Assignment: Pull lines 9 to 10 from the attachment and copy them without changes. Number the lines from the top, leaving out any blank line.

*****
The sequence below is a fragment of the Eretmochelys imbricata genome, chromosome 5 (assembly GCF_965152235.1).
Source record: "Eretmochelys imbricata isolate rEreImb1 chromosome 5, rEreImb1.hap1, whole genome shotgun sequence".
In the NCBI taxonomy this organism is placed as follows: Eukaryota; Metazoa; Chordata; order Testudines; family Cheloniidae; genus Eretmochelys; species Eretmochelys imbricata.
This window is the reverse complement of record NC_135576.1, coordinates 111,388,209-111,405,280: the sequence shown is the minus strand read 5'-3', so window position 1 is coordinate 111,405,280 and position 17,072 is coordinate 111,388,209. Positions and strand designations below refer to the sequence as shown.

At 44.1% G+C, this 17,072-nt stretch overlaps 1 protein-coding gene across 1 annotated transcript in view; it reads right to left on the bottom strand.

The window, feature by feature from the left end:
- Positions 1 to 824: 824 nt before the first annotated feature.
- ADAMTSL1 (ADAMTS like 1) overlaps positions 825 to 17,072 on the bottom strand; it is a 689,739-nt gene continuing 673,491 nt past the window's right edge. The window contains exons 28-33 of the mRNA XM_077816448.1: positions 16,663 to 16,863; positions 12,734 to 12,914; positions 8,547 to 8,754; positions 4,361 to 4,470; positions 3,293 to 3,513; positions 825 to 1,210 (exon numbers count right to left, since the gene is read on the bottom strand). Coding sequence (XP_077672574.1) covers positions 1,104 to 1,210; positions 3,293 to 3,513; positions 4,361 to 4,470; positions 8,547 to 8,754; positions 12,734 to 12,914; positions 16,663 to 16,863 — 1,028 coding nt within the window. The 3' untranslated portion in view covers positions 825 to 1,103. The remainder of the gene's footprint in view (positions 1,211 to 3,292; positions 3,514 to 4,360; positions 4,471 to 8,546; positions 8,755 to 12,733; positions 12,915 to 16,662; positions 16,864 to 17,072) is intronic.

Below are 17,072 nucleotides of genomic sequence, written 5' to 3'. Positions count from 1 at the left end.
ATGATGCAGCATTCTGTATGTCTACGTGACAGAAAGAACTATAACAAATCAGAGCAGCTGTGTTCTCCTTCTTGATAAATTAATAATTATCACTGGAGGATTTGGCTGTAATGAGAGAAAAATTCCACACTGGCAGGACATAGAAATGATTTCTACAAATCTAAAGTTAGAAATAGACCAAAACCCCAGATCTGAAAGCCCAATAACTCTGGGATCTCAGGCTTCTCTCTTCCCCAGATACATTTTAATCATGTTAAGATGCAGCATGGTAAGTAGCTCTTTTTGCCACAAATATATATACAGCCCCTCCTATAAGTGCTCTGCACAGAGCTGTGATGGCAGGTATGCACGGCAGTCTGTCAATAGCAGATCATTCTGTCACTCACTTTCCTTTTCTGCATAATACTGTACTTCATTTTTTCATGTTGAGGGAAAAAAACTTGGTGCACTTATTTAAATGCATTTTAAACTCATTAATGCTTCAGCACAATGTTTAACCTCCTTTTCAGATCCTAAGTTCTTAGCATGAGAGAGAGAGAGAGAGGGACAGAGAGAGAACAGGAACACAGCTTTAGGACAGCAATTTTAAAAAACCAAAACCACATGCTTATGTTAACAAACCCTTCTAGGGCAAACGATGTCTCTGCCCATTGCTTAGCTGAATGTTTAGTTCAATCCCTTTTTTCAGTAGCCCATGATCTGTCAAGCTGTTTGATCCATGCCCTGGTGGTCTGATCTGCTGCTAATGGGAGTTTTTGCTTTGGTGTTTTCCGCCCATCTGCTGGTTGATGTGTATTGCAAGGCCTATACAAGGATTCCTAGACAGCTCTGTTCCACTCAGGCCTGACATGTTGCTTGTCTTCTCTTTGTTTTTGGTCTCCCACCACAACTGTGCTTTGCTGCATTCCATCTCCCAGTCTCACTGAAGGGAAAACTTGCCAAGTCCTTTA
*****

Below are 17,072 nucleotides of genomic sequence, written 5' to 3'. Positions count from 1 at the left end.
ATGATGCAGCATTCTGTATGTCTACGTGACAGAAAGAACTATAACAAATCAGAGCAGCTGTGTTCTCCTTCTTGATAAATTAATAATTATCACTGGAGGATTTGGCTGTAATGAGAGAAAAATTCCACACTGGCAGGACATAGAAATGATTTCTACAAATCTAAAGTTAGAAATAGACCAAAACCCCAGATCTGAAAGCCCAATAACTCTGGGATCTCAGGCTTCTCTCTTCCCCAGATACATTTTAATCATGTTAAGATGCAGCATGGTAAGTAGCTCTTTTTGCCACAAATATATATACAGCCCCTCCTATAAGTGCTCTGCACAGAGCTGTGATGGCAGGTATGCACGGCAGTCTGTCAATAGCAGATCATTCTGTCACTCACTTTCCTTTTCTGCATAATACTGTACTTCATTTTTTCATGTTGAGGGAAAAAAACTTGGTGCACTTATTTAAATGCATTTTAAACTCATTAATGCTTCAGCACAATGTTTAACCTCCTTTTCAGATCCTAAGTTCTTAGCATGAGAGAGAGAGAGAGAGGGACAGAGAGAGAACAGGAACACAGCTTTAGGACAGCAATTTTAAAAAACCAAAACCACATGCTTATGTTAACAAACCCTTCTAGGGCAAACGATGTCTCTGCCCATTGCTTAGCTGAATGTTTAGTTCAATCCCTTTTTTCAGTAGCCCATGATCTGTCAAGCTGTTTGATCCATGCCCTGGTGGTCTGATCTGCTGCTAATGGGAGTTTTTGCTTTGGTGTTTTCCGCCCATCTGCTGGTTGATGTGTATTGCAAGGCCTATACAAGGATTCCTAGACAGCTCTGTTCCACTCAGGCCTGACATGTTGCTTGTCTTCTCTTTGTTTTTGGTCTCCCACCACAACTGTGCTTTGCTGCATTCCATCTCCCAGTCTCACTGAAGGGAAAACTTGCCAAGTCCTTTA